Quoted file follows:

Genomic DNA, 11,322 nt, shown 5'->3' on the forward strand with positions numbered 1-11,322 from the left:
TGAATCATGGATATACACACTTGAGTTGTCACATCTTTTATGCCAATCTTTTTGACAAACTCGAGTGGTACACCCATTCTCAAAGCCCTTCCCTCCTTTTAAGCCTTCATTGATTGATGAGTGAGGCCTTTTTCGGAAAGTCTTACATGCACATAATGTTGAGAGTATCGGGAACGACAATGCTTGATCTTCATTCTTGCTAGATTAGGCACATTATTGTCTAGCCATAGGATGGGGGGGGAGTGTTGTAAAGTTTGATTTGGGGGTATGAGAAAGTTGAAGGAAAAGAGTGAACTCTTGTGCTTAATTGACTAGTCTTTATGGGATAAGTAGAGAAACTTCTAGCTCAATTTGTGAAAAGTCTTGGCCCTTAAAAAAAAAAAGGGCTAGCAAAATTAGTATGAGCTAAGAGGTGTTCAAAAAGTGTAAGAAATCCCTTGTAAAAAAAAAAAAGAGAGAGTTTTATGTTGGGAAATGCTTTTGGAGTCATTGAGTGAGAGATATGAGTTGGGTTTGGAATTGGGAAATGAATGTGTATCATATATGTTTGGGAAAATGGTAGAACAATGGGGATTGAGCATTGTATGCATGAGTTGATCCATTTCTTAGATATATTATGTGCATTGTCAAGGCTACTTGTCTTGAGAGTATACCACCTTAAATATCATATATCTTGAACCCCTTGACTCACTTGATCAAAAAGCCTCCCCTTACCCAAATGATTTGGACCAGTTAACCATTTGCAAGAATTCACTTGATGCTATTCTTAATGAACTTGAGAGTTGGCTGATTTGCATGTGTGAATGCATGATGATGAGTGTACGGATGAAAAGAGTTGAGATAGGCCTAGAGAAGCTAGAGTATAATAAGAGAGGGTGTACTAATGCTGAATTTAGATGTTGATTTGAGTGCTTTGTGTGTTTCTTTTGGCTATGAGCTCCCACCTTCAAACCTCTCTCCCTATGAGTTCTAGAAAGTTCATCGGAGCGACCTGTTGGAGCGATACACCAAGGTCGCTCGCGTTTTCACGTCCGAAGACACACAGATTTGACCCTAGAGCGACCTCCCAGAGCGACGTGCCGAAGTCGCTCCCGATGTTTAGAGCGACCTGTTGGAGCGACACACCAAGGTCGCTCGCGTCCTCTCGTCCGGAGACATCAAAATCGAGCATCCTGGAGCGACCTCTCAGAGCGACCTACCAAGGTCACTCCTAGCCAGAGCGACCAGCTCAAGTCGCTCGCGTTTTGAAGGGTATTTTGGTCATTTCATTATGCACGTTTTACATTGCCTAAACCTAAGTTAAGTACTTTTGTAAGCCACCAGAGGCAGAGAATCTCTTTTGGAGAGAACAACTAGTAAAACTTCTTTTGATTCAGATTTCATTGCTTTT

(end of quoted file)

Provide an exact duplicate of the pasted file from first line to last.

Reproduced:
Genomic DNA, 11,322 nt, shown 5'->3' on the forward strand with positions numbered 1-11,322 from the left:
TGAATCATGGATATACACACTTGAGTTGTCACATCTTTTATGCCAATCTTTTTGACAAACTCGAGTGGTACACCCATTCTCAAAGCCCTTCCCTCCTTTTAAGCCTTCATTGATTGATGAGTGAGGCCTTTTTCGGAAAGTCTTACATGCACATAATGTTGAGAGTATCGGGAACGACAATGCTTGATCTTCATTCTTGCTAGATTAGGCACATTATTGTCTAGCCATAGGATGGGGGGGGAGTGTTGTAAAGTTTGATTTGGGGGTATGAGAAAGTTGAAGGAAAAGAGTGAACTCTTGTGCTTAATTGACTAGTCTTTATGGGATAAGTAGAGAAACTTCTAGCTCAATTTGTGAAAAGTCTTGGCCCTTAAAAAAAAAAAGGGCTAGCAAAATTAGTATGAGCTAAGAGGTGTTCAAAAAGTGTAAGAAATCCCTTGTAAAAAAAAAAAAGAGAGAGTTTTATGTTGGGAAATGCTTTTGGAGTCATTGAGTGAGAGATATGAGTTGGGTTTGGAATTGGGAAATGAATGTGTATCATATATGTTTGGGAAAATGGTAGAACAATGGGGATTGAGCATTGTATGCATGAGTTGATCCATTTCTTAGATATATTATGTGCATTGTCAAGGCTACTTGTCTTGAGAGTATACCACCTTAAATATCATATATCTTGAACCCCTTGACTCACTTGATCAAAAAGCCTCCCCTTACCCAAATGATTTGGACCAGTTAACCATTTGCAAGAATTCACTTGATGCTATTCTTAATGAACTTGAGAGTTGGCTGATTTGCATGTGTGAATGCATGATGATGAGTGTACGGATGAAAAGAGTTGAGATAGGCCTAGAGAAGCTAGAGTATAATAAGAGAGGGTGTACTAATGCTGAATTTAGATGTTGATTTGAGTGCTTTGTGTGTTTCTTTTGGCTATGAGCTCCCACCTTCAAACCTCTCTCCCTATGAGTTCTAGAAAGTTCATCGGAGCGACCTGTTGGAGCGATACACCAAGGTCGCTCGCGTTTTCACGTCCGAAGACACACAGATTTGACCCTAGAGCGACCTCCCAGAGCGACGTGCCGAAGTCGCTCCCGATGTTTAGAGCGACCTGTTGGAGCGACACACCAAGGTCGCTCGCGTCCTCTCGTCCGGAGACATCAAAATCGAGCATCCTGGAGCGACCTCTCAGAGCGACCTACCAAGGTCACTCCTAGCCAGAGCGACCAGCTCAAGTCGCTCGCGTTTTGAAGGGTATTTTGGTCATTTCATTATGCACGTTTTACATTGCCTAAACCTAAGTTAAGTACTTTTGTAAGCCACCAGAGGCAGAGAATCTCTTTTGGAGAGAACAACTAGTAAAACTTCTTTTGATTCAGATTTCATTGCTTTT